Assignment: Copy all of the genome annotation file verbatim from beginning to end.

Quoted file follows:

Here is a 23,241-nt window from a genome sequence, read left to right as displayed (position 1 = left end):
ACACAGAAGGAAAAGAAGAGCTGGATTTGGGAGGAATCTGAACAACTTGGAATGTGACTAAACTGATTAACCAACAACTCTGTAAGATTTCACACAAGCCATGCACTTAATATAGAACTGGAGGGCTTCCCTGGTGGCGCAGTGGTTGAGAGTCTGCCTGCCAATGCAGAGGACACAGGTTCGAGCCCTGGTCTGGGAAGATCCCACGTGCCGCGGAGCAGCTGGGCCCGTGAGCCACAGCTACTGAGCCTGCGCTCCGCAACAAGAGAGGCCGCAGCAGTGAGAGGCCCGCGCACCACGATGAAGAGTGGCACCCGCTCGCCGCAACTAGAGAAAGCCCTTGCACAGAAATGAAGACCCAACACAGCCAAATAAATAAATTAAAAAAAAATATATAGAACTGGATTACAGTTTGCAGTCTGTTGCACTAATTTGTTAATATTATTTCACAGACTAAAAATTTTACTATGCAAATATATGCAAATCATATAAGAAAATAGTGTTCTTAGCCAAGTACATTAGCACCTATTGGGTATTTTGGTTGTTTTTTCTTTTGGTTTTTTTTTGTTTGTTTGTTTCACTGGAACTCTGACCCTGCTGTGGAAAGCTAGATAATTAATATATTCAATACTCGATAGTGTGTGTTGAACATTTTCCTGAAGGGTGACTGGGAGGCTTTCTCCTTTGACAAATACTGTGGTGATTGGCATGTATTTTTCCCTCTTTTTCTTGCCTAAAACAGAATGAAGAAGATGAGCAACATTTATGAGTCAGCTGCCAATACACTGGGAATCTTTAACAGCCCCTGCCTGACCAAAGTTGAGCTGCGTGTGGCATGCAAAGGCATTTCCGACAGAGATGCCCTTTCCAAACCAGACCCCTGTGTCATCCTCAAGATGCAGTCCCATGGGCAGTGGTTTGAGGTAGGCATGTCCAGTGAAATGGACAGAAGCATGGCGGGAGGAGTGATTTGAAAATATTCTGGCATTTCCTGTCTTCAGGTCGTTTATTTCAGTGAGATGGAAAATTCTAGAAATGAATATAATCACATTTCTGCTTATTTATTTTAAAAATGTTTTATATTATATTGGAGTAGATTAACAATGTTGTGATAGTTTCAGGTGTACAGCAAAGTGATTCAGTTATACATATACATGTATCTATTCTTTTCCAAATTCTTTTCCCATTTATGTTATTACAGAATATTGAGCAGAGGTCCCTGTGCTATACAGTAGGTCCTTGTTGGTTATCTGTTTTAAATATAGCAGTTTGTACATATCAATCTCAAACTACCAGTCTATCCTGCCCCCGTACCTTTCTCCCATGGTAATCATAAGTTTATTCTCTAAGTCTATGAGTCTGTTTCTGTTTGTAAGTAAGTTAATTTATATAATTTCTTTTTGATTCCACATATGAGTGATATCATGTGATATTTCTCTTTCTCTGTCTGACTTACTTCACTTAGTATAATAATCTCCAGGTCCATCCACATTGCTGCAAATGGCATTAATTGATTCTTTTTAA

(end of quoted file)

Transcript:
Here is a 23,241-nt window from a genome sequence, read left to right as displayed (position 1 = left end):
ACACAGAAGGAAAAGAAGAGCTGGATTTGGGAGGAATCTGAACAACTTGGAATGTGACTAAACTGATTAACCAACAACTCTGTAAGATTTCACACAAGCCATGCACTTAATATAGAACTGGAGGGCTTCCCTGGTGGCGCAGTGGTTGAGAGTCTGCCTGCCAATGCAGAGGACACAGGTTCGAGCCCTGGTCTGGGAAGATCCCACGTGCCGCGGAGCAGCTGGGCCCGTGAGCCACAGCTACTGAGCCTGCGCTCCGCAACAAGAGAGGCCGCAGCAGTGAGAGGCCCGCGCACCACGATGAAGAGTGGCACCCGCTCGCCGCAACTAGAGAAAGCCCTTGCACAGAAATGAAGACCCAACACAGCCAAATAAATAAATTAAAAAAAAATATATAGAACTGGATTACAGTTTGCAGTCTGTTGCACTAATTTGTTAATATTATTTCACAGACTAAAAATTTTACTATGCAAATATATGCAAATCATATAAGAAAATAGTGTTCTTAGCCAAGTACATTAGCACCTATTGGGTATTTTGGTTGTTTTTTCTTTTGGTTTTTTTTTGTTTGTTTGTTTCACTGGAACTCTGACCCTGCTGTGGAAAGCTAGATAATTAATATATTCAATACTCGATAGTGTGTGTTGAACATTTTCCTGAAGGGTGACTGGGAGGCTTTCTCCTTTGACAAATACTGTGGTGATTGGCATGTATTTTTCCCTCTTTTTCTTGCCTAAAACAGAATGAAGAAGATGAGCAACATTTATGAGTCAGCTGCCAATACACTGGGAATCTTTAACAGCCCCTGCCTGACCAAAGTTGAGCTGCGTGTGGCATGCAAAGGCATTTCCGACAGAGATGCCCTTTCCAAACCAGACCCCTGTGTCATCCTCAAGATGCAGTCCCATGGGCAGTGGTTTGAGGTAGGCATGTCCAGTGAAATGGACAGAAGCATGGCGGGAGGAGTGATTTGAAAATATTCTGGCATTTCCTGTCTTCAGGTCGTTTATTTCAGTGAGATGGAAAATTCTAGAAATGAATATAATCACATTTCTGCTTATTTATTTTAAAAATGTTTTATATTATATTGGAGTAGATTAACAATGTTGTGATAGTTTCAGGTGTACAGCAAAGTGATTCAGTTATACATATACATGTATCTATTCTTTTCCAAATTCTTTTCCCATTTATGTTATTACAGAATATTGAGCAGAGGTCCCTGTGCTATACAGTAGGTCCTTGTTGGTTATCTGTTTTAAATATAGCAGTTTGTACATATCAATCTCAAACTACCAGTCTATCCTGCCCCCGTACCTTTCTCCCATGGTAATCATAAGTTTATTCTCTAAGTCTATGAGTCTGTTTCTGTTTGTAAGTAAGTTAATTTATATAATTTCTTTTTGATTCCACATATGAGTGATATCATGTGATATTTCTCTTTCTCTGTCTGACTTACTTCACTTAGTATAATAATCTCCAGGTCCATCCACATTGCTGCAAATGGCATTAATTGATTCTTTTTAA